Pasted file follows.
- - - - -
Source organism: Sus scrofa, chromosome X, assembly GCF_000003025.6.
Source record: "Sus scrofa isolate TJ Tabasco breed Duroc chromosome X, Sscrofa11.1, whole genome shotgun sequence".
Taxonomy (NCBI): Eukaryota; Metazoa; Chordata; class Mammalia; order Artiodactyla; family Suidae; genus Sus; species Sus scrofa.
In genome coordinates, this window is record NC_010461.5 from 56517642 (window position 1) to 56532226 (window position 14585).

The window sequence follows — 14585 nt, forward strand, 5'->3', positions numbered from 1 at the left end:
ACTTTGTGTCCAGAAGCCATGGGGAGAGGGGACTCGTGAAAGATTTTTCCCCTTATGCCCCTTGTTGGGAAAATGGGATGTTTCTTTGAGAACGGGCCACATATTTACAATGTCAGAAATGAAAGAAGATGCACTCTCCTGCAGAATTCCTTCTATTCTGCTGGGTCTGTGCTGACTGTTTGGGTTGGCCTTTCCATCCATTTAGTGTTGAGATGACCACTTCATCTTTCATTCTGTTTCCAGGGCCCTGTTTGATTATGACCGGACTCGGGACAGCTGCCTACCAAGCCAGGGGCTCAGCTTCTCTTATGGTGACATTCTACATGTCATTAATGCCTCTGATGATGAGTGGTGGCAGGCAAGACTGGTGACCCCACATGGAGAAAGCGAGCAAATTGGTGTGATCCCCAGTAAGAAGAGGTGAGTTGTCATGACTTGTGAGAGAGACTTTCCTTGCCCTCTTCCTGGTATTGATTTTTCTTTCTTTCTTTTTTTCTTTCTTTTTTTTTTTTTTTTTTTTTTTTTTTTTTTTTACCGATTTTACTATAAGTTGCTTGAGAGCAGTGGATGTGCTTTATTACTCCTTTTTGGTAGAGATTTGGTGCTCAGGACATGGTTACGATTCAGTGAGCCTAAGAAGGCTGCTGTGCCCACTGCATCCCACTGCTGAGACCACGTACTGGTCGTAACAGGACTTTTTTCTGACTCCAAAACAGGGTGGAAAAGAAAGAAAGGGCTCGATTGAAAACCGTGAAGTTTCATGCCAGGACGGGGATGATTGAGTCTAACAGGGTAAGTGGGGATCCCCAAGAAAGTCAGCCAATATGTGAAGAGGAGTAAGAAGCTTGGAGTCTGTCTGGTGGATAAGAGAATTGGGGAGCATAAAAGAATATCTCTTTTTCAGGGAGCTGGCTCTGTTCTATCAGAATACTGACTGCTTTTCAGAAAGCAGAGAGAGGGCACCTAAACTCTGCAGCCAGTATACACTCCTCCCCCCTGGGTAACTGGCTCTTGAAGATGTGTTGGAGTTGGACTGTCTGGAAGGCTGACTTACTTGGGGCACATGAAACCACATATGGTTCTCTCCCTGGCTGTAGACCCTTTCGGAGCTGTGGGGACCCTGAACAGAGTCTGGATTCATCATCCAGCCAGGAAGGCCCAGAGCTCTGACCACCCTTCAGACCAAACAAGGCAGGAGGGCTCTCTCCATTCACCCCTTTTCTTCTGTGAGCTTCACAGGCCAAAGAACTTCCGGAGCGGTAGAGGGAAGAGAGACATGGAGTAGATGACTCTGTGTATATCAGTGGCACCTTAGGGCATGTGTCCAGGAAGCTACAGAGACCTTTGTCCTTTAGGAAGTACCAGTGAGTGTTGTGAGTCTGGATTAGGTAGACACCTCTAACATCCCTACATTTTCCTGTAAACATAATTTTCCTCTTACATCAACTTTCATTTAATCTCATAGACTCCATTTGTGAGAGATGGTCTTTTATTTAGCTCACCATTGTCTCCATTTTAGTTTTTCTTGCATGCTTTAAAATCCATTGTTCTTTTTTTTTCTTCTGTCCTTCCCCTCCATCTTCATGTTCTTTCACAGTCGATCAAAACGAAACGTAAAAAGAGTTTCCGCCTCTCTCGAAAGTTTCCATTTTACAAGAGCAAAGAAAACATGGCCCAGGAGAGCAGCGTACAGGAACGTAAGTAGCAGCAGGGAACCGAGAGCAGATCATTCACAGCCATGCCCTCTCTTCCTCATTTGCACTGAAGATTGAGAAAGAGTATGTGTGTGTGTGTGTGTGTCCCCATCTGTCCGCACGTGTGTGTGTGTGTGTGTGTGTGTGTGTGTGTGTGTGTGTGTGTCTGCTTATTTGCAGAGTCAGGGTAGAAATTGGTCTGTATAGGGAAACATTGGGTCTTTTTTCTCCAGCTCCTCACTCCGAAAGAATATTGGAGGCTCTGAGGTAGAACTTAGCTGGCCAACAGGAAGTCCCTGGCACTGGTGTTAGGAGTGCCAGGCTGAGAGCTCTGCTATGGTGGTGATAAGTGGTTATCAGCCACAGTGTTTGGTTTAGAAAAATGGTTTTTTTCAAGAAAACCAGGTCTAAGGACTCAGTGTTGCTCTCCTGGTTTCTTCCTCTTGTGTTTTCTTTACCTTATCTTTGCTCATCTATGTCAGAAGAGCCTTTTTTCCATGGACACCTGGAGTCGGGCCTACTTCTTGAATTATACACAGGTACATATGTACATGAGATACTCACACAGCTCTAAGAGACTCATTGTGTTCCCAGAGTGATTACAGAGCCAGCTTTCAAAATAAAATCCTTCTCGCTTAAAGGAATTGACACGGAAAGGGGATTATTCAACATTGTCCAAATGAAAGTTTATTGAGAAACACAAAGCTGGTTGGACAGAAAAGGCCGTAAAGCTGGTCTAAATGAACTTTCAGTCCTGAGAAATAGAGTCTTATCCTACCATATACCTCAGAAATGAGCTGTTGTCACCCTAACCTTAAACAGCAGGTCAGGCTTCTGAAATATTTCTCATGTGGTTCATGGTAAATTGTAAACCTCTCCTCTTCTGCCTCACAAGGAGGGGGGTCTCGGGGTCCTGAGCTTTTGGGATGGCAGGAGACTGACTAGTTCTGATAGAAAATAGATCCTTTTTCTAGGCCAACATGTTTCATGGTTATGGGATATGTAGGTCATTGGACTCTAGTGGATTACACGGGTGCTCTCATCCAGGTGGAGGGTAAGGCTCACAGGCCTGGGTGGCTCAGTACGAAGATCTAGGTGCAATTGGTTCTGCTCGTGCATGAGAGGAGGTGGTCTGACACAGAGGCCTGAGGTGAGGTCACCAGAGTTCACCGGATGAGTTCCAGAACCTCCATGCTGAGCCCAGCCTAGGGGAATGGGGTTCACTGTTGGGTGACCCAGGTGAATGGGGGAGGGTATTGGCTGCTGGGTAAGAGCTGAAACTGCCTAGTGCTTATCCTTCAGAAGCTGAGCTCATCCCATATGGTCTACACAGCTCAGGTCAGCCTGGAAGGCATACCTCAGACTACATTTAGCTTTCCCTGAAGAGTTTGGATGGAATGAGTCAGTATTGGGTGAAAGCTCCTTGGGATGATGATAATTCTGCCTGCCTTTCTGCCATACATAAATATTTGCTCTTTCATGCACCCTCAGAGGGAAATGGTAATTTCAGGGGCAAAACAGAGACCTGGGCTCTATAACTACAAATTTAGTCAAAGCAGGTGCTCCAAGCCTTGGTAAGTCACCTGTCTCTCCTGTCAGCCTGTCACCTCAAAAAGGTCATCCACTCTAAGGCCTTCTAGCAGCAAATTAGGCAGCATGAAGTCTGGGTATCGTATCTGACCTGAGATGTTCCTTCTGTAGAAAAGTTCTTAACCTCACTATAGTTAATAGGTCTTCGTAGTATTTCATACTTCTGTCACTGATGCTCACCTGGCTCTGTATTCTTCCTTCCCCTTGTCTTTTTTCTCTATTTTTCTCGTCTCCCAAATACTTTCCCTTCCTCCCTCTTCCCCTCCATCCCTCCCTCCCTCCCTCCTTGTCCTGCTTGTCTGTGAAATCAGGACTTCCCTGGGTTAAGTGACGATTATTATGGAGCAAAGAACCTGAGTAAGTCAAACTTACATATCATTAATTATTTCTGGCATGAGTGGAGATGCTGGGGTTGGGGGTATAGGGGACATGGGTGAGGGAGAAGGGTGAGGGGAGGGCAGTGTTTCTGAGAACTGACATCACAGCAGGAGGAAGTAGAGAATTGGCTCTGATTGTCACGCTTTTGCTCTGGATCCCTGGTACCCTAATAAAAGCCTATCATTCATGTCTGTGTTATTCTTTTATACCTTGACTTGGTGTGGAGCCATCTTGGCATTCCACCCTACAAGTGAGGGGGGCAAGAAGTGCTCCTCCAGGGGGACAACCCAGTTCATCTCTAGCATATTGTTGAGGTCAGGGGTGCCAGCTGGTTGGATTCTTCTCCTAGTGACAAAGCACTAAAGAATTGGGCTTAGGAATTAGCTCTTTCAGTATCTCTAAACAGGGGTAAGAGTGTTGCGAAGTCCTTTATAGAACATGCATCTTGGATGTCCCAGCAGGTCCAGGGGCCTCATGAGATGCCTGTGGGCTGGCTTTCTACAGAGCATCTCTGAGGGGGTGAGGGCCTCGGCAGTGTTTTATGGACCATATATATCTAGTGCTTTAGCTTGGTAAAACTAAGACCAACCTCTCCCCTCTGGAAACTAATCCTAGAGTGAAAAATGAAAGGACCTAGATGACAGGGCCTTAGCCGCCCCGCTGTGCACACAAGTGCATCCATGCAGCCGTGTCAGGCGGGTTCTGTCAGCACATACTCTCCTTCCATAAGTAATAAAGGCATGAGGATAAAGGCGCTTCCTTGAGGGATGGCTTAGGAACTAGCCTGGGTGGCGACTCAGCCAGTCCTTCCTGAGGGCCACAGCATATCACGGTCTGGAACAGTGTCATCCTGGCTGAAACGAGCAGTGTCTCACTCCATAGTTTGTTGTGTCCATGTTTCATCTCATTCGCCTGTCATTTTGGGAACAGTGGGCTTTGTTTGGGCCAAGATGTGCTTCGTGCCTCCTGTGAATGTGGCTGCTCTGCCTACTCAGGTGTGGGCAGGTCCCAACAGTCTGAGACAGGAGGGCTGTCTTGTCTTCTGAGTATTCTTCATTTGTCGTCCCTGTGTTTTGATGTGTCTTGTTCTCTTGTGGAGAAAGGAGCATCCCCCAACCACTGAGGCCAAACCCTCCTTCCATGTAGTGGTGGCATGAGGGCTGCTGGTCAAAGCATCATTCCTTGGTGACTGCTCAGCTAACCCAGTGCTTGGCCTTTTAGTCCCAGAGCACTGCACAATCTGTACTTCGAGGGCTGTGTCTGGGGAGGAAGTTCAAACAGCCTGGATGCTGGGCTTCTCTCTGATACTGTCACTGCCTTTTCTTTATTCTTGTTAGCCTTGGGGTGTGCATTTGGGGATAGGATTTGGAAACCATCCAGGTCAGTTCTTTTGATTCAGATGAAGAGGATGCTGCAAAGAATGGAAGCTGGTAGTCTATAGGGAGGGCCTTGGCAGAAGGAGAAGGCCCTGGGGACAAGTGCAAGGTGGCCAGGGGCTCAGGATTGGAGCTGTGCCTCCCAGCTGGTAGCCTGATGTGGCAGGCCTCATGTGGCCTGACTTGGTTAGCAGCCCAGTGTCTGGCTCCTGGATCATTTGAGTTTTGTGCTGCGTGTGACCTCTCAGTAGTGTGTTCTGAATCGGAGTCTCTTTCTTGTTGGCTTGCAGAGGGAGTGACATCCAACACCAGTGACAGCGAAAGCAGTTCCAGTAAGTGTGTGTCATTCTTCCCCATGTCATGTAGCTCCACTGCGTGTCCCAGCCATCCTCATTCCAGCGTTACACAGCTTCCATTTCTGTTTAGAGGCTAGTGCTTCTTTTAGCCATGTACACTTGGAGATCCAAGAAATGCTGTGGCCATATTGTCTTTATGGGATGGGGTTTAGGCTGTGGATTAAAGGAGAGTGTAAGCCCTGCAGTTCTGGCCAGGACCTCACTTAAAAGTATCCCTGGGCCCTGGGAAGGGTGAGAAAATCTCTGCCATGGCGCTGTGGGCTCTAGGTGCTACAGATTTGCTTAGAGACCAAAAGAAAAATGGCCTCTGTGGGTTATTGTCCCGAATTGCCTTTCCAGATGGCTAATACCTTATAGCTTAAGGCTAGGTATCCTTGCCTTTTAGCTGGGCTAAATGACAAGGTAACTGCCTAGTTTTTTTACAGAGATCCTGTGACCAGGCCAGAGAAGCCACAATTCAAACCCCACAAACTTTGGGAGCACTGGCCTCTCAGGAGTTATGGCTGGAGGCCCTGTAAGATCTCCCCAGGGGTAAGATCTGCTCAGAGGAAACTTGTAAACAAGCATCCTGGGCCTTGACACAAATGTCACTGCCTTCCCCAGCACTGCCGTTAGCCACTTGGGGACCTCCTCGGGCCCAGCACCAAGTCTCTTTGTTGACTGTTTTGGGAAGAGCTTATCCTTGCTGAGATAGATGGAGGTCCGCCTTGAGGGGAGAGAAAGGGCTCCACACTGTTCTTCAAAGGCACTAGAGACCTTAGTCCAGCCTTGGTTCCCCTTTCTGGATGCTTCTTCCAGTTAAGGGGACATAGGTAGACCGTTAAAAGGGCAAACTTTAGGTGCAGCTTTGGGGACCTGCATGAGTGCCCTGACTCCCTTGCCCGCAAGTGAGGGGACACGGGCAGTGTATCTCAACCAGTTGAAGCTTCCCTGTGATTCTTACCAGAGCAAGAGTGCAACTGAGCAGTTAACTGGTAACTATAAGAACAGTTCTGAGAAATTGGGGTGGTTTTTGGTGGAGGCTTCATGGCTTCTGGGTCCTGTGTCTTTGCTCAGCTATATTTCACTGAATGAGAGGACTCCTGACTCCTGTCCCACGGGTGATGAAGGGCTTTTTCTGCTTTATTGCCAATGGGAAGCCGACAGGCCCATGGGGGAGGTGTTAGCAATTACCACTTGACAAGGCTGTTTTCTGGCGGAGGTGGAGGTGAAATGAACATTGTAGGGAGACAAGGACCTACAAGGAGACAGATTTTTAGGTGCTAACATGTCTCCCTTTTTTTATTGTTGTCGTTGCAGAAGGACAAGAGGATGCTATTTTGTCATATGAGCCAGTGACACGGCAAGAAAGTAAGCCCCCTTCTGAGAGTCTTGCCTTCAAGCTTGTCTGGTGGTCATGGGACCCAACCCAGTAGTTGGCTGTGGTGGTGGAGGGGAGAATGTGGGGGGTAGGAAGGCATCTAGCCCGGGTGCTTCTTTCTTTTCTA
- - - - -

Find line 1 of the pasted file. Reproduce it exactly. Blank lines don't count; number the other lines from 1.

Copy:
Source organism: Sus scrofa, chromosome X, assembly GCF_000003025.6.